Sunday, April 24, 2005

Care of your lamp and what to look out for

Each person who buys a lamp whether from a shop or from us, should have received a care of the lamp information sheet. If not, for a copy, go to http://www.innovapacific.com/literature/careoflamp.pdf

Here we go into more detail about various points of caring for your saltcrystal lamp. When you look at your saltcrystal lamp, you see a beautiful pinkish-orange rock made of salt, and you probably can't imagine how much moisture this rock can actually absorb, but believe me, it does absorb a lot. It doesn't mean that you can't wipe it with a wet or damp cloth (you can). But it does mean that you need to watch out for moisture in the air.

So, if you
1 live in a damp house
2 live in a humid climate (eg Queensland, or tropical countries)
3 use an evaporative cooler, and/or
4 notice that it has been raining for a few consecutive days

watch the surface of the saltcrystal lamp carefully for moistness. If the surface is slightly moist, have the lamp switched on as much as you can. We recommend in these situations to have the lamp on continuously for 24 hours a day, every single day. It's quite safe! In fact, it is safer to have your saltcrystal lamp on continuously in a damp environment because this keeps the saltcrystal lamp dry. And anything electric should be kept dry! The saltcrystal lamp has a low wattage bulb (15-25W) which can be left on continuously and uses very little electricity.

Some people we talk to have bought the saltcrystal lamps and then not switched them on for weeks or longer, in damp conditions. They wonder why there's a puddle of water beneath their saltcrystal lamp. The poor saltcrystal lamp had absorbed too much moisture: it had not been given the opportunity to evaporate the moisture by having the lamp switched on so that the warmth of the bulb could dry out the saltcrystal. It had to let go of the water somehow, and there's your puddle! Oops!

It should NEVER get to this stage. This is neglect (or abuse?). Treat your saltcrystal lamp with love and care, and it will last a lifetime and do its air purifying and wellness enhancing job for you indefinitely. And it doesn't even take much care. All it asks for is to be switched on and left on! Why have a saltcrystal lamp for its beauty and air ionising and purifying effects if you don't switch it on? (In fact, we leave our saltcrystal lamp at home switched on even when we're away, but there are other options for people who don't want to do that.)

Talking about neglect or abuse - at this late stage of neglect, the saltcrystal is likely to show white crystal deposits on its surface. Oh oh! We should NEVER get to this stage either. The white crystal deposits may be able to be rubbed off with a damp cloth or steel wool. But well before it gets to this stage, one would have seen signs of moisture overload, and taken steps to prevent it. Just click the switch on, and leave it on!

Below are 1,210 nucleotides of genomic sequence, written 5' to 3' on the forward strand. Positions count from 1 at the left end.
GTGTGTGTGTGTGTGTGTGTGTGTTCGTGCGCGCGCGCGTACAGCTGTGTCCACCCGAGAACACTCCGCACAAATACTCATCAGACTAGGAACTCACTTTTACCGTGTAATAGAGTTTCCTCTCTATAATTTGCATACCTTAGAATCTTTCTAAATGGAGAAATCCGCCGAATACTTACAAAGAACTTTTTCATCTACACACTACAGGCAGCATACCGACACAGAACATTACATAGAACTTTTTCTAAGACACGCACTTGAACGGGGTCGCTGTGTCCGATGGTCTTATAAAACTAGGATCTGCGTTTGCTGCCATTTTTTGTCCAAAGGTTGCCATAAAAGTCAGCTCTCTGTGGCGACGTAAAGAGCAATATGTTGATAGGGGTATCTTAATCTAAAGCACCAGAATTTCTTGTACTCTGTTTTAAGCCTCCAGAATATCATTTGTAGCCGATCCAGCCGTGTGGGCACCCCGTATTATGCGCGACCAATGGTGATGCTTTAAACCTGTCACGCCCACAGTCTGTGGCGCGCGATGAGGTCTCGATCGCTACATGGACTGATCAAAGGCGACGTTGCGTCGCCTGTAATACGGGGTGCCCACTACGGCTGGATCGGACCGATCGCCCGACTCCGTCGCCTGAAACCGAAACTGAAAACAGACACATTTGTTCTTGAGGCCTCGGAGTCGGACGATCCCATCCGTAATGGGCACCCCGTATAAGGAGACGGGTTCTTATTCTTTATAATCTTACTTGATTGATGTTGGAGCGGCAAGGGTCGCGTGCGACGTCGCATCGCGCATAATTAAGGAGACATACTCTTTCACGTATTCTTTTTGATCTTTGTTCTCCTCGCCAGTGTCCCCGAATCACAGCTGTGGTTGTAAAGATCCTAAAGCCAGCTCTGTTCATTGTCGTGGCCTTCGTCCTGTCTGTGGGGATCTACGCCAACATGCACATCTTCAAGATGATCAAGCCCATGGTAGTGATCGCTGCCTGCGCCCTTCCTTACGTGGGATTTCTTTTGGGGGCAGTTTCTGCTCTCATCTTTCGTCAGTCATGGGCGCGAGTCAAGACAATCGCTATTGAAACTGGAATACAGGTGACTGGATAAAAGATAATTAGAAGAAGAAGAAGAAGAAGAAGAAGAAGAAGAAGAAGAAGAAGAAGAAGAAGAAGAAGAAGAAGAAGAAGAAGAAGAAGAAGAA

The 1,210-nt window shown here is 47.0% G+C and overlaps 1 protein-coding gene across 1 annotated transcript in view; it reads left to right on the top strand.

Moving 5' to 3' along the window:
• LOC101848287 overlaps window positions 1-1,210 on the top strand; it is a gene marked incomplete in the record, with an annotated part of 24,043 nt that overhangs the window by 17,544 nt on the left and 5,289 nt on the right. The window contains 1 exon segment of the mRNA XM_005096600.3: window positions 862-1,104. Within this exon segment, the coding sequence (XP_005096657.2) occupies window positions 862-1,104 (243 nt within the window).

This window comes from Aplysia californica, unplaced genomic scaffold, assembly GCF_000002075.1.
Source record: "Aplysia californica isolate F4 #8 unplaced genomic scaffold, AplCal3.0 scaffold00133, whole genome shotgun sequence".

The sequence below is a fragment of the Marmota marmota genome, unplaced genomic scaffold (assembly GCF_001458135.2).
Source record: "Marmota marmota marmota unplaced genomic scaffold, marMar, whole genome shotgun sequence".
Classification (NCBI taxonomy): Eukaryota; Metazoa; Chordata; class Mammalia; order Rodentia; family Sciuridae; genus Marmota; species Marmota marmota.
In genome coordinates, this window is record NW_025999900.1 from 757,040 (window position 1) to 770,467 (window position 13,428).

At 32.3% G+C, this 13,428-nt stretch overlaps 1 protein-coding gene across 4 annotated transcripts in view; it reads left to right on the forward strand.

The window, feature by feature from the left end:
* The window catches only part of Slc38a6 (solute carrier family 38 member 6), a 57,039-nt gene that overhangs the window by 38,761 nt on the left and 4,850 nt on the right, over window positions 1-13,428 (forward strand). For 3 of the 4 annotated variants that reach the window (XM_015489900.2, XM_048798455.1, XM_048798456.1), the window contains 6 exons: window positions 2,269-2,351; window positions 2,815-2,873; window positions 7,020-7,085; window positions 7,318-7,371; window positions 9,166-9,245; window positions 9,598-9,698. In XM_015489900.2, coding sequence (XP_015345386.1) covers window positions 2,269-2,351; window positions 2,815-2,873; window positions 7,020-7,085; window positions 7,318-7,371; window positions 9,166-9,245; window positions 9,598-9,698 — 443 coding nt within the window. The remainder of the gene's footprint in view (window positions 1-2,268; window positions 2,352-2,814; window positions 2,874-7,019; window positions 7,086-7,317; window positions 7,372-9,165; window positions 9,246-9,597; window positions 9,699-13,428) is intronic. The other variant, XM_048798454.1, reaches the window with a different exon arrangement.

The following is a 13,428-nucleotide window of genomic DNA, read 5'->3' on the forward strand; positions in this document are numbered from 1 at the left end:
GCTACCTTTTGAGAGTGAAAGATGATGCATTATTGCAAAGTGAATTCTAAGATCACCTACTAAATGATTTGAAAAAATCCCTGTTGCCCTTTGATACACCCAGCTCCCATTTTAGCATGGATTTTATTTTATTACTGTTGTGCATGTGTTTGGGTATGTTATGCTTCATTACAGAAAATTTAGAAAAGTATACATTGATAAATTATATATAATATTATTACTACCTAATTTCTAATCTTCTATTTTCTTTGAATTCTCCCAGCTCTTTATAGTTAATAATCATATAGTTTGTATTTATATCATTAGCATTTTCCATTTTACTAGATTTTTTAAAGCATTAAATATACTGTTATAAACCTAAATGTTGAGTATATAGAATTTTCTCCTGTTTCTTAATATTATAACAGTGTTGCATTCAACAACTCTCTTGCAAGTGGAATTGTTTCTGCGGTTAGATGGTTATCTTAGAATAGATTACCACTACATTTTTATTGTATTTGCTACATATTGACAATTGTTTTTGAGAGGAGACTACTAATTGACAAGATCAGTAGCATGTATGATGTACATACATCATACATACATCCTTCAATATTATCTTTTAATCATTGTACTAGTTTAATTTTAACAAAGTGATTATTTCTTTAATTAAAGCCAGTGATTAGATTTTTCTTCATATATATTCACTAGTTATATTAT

Now all the above probably doesn't apply to 99% of saltcrystal lamp owners, but to a minority of people who live in humid conditions AND don't have the lamp switched on continuously. But it's useful information for all owners, because prevention is possible, cure is usually not.

For that reason, people in humid environments should take extra care if they own tealight saltcrystal lamps! Because, tealight saltcrystal lamps require you to keep lighting tealight candles in the lamp, and this may not be possible if you're not around. In this case, just observe the lamp carefully - if it shows moisture or dampness on its surface at any time, light the candle! Periodically it may be necessary to put the tealight lamp in a low heat oven just to let it dry out completely.

If you go away for a few weeks, don't leave your lamp untended. Lend it to a friend who can have it lit up, or wrap it up in a plastic bag so that it's safe from moisture in the air whilst you're away. Again, this applies only to people who live in very humid environments. When we lived in Melbourne we could leave the lamps switched off for weeks without any problems. Same here in the dry Central Highlands climate of Hepburn Springs/ Daylesford where we are now based. But you know yourself what sort of climate or environment you're in, so take appropriate care.

The last point is, changing the bulb! The bulb should be 15-25W for most models of saltcrystal lamps, except the ExtraLarge one (13-17kg) which takes a 25-40W. The bulb is a screw-on pilot bulb, small, available from hardware shops (but usually not available in supermarkets).

Where humidity is concerned - here's another point. The bulb may have blown, and you haven't got around to changing it. (Always keep a spare bulb handy!) Again, if you live in a humid place, just keep an eye out for the lamp's wellbeing until you get to replace the light bulb. Make sure it isn't overloading with moisture in the meantime. Replacing the bulb is easy. For most current models, it just involves turning the lamp upside down, and tugging gently on the wiring so that the bulb starts to pull out of the cavity. (a little aside: Just ensure that you hold the spring clips as the bulb emerges, so that the spring holding the bulb in the cavity doesn't give you a smack on the fingers). Then unscrew the old bulb, and screw on the new bulb and push it back in the cavity of the saltcrystal lamp.

If there's anything else on this subject you'd like to hear more about, please email us at "info at innovapacific.com" (just replace the at with @ - sorry we write it like that so that the spammers don't find our email address so easily). Or just add a comment at this blog!

1 Comments:

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10:28 pm  

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